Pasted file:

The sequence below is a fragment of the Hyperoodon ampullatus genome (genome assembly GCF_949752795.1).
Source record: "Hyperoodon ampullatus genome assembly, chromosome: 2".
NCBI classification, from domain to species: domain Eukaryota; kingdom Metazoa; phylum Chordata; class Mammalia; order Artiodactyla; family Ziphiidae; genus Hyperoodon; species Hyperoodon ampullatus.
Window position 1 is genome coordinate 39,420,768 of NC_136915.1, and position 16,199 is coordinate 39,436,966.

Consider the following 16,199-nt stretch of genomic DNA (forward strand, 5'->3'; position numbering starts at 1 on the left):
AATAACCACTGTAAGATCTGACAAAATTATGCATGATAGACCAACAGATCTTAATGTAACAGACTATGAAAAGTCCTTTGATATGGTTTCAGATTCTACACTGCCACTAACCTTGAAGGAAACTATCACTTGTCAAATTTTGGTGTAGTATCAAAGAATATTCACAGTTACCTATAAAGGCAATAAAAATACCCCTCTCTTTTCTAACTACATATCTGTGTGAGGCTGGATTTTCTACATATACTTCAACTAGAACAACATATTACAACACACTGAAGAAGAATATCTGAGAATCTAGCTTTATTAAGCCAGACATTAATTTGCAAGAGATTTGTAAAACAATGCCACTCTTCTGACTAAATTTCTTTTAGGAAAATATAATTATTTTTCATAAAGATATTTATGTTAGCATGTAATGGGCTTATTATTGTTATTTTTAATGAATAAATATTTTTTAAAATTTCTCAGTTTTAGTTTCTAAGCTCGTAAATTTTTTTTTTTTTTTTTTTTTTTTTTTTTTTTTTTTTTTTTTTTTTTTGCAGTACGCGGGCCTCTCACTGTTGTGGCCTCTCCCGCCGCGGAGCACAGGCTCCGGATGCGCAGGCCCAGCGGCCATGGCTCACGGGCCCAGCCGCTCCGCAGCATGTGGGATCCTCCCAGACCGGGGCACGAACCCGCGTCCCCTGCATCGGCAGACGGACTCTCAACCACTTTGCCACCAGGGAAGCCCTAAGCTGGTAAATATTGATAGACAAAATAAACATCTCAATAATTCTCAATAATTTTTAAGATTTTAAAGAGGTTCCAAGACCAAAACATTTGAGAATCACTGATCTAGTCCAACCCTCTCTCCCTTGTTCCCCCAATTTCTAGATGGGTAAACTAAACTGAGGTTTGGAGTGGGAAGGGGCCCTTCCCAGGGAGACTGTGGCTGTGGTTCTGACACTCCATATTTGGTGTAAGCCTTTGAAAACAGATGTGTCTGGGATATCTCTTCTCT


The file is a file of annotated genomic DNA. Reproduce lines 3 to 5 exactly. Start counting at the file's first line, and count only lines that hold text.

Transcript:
NCBI classification, from domain to species: domain Eukaryota; kingdom Metazoa; phylum Chordata; class Mammalia; order Artiodactyla; family Ziphiidae; genus Hyperoodon; species Hyperoodon ampullatus.
Window position 1 is genome coordinate 39,420,768 of NC_136915.1, and position 16,199 is coordinate 39,436,966.

Consider the following 16,199-nt stretch of genomic DNA (forward strand, 5'->3'; position numbering starts at 1 on the left):